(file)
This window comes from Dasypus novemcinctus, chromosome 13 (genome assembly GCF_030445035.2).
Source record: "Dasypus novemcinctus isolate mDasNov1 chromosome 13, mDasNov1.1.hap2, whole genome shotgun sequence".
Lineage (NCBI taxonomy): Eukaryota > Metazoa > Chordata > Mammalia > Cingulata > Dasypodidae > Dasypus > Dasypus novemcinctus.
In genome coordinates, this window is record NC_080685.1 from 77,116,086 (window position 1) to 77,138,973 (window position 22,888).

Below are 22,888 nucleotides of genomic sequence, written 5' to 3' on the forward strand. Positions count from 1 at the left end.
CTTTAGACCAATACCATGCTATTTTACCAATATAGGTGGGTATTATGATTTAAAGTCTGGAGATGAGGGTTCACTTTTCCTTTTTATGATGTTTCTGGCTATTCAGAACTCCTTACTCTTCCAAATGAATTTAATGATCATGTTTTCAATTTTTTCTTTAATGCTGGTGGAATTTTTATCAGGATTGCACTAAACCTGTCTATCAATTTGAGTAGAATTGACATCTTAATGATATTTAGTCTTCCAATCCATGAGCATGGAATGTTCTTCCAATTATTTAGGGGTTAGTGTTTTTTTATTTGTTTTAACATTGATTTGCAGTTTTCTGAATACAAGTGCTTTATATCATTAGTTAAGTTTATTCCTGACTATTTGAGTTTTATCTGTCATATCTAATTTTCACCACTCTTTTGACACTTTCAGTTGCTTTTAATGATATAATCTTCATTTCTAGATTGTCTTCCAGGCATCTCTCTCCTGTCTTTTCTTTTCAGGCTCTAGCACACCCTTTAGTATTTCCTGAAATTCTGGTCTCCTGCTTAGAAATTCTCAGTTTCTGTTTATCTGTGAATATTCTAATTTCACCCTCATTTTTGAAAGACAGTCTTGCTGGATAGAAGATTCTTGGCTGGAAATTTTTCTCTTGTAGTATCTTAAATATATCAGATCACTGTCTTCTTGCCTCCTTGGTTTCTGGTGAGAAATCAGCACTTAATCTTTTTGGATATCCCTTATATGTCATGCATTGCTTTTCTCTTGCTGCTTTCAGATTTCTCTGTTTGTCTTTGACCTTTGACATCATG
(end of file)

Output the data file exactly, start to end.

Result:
This window comes from Dasypus novemcinctus, chromosome 13 (genome assembly GCF_030445035.2).
Source record: "Dasypus novemcinctus isolate mDasNov1 chromosome 13, mDasNov1.1.hap2, whole genome shotgun sequence".
Lineage (NCBI taxonomy): Eukaryota > Metazoa > Chordata > Mammalia > Cingulata > Dasypodidae > Dasypus > Dasypus novemcinctus.
In genome coordinates, this window is record NC_080685.1 from 77,116,086 (window position 1) to 77,138,973 (window position 22,888).

Below are 22,888 nucleotides of genomic sequence, written 5' to 3' on the forward strand. Positions count from 1 at the left end.
CTTTAGACCAATACCATGCTATTTTACCAATATAGGTGGGTATTATGATTTAAAGTCTGGAGATGAGGGTTCACTTTTCCTTTTTATGATGTTTCTGGCTATTCAGAACTCCTTACTCTTCCAAATGAATTTAATGATCATGTTTTCAATTTTTTCTTTAATGCTGGTGGAATTTTTATCAGGATTGCACTAAACCTGTCTATCAATTTGAGTAGAATTGACATCTTAATGATATTTAGTCTTCCAATCCATGAGCATGGAATGTTCTTCCAATTATTTAGGGGTTAGTGTTTTTTTATTTGTTTTAACATTGATTTGCAGTTTTCTGAATACAAGTGCTTTATATCATTAGTTAAGTTTATTCCTGACTATTTGAGTTTTATCTGTCATATCTAATTTTCACCACTCTTTTGACACTTTCAGTTGCTTTTAATGATATAATCTTCATTTCTAGATTGTCTTCCAGGCATCTCTCTCCTGTCTTTTCTTTTCAGGCTCTAGCACACCCTTTAGTATTTCCTGAAATTCTGGTCTCCTGCTTAGAAATTCTCAGTTTCTGTTTATCTGTGAATATTCTAATTTCACCCTCATTTTTGAAAGACAGTCTTGCTGGATAGAAGATTCTTGGCTGGAAATTTTTCTCTTGTAGTATCTTAAATATATCAGATCACTGTCTTCTTGCCTCCTTGGTTTCTGGTGAGAAATCAGCACTTAATCTTTTTGGATATCCCTTATATGTCATGCATTGCTTTTCTCTTGCTGCTTTCAGATTTCTCTGTTTGTCTTTGACCTTTGACATCATG